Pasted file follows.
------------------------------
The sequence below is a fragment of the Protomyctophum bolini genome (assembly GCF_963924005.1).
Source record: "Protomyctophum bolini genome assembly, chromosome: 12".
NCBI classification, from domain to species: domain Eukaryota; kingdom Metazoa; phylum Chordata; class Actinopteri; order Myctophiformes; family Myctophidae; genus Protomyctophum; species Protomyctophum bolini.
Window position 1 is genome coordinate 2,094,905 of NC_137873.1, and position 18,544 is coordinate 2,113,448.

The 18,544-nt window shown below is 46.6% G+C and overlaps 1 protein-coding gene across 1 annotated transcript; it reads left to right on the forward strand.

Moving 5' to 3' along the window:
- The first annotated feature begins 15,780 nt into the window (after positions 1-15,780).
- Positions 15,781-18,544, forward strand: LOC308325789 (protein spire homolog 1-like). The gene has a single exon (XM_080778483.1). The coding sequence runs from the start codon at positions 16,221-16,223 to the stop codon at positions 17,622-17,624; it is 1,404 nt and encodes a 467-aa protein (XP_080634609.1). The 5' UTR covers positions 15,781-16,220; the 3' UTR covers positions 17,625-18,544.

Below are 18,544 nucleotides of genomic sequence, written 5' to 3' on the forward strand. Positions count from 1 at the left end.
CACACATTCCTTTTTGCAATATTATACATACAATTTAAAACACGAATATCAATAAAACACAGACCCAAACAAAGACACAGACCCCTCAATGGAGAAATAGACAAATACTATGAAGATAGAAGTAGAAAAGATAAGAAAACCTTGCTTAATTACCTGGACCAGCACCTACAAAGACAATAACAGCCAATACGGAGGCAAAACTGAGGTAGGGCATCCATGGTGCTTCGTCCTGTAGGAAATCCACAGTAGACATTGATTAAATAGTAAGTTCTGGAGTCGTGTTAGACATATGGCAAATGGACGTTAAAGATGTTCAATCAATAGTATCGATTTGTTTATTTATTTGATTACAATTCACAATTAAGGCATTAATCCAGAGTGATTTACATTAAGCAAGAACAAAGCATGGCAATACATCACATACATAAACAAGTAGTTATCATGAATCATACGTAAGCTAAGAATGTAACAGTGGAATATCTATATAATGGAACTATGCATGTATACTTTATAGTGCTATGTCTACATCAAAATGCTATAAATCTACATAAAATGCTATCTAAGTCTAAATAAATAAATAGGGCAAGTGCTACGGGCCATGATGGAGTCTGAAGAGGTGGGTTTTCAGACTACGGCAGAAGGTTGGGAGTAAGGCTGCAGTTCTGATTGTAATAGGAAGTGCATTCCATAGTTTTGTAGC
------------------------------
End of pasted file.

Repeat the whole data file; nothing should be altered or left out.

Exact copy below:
The sequence below is a fragment of the Protomyctophum bolini genome (assembly GCF_963924005.1).
Source record: "Protomyctophum bolini genome assembly, chromosome: 12".
NCBI classification, from domain to species: domain Eukaryota; kingdom Metazoa; phylum Chordata; class Actinopteri; order Myctophiformes; family Myctophidae; genus Protomyctophum; species Protomyctophum bolini.
Window position 1 is genome coordinate 2,094,905 of NC_137873.1, and position 18,544 is coordinate 2,113,448.

The 18,544-nt window shown below is 46.6% G+C and overlaps 1 protein-coding gene across 1 annotated transcript; it reads left to right on the forward strand.

Moving 5' to 3' along the window:
- The first annotated feature begins 15,780 nt into the window (after positions 1-15,780).
- Positions 15,781-18,544, forward strand: LOC308325789 (protein spire homolog 1-like). The gene has a single exon (XM_080778483.1). The coding sequence runs from the start codon at positions 16,221-16,223 to the stop codon at positions 17,622-17,624; it is 1,404 nt and encodes a 467-aa protein (XP_080634609.1). The 5' UTR covers positions 15,781-16,220; the 3' UTR covers positions 17,625-18,544.

Below are 18,544 nucleotides of genomic sequence, written 5' to 3' on the forward strand. Positions count from 1 at the left end.
CACACATTCCTTTTTGCAATATTATACATACAATTTAAAACACGAATATCAATAAAACACAGACCCAAACAAAGACACAGACCCCTCAATGGAGAAATAGACAAATACTATGAAGATAGAAGTAGAAAAGATAAGAAAACCTTGCTTAATTACCTGGACCAGCACCTACAAAGACAATAACAGCCAATACGGAGGCAAAACTGAGGTAGGGCATCCATGGTGCTTCGTCCTGTAGGAAATCCACAGTAGACATTGATTAAATAGTAAGTTCTGGAGTCGTGTTAGACATATGGCAAATGGACGTTAAAGATGTTCAATCAATAGTATCGATTTGTTTATTTATTTGATTACAATTCACAATTAAGGCATTAATCCAGAGTGATTTACATTAAGCAAGAACAAAGCATGGCAATACATCACATACATAAACAAGTAGTTATCATGAATCATACGTAAGCTAAGAATGTAACAGTGGAATATCTATATAATGGAACTATGCATGTATACTTTATAGTGCTATGTCTACATCAAAATGCTATAAATCTACATAAAATGCTATCTAAGTCTAAATAAATAAATAGGGCAAGTGCTACGGGCCATGATGGAGTCTGAAGAGGTGGGTTTTCAGACTACGGCAGAAGGTTGGGAGTAAGGCTGCAGTTCTGATTGTAATAGGAAGTGCATTCCATAGTTTTGTAGC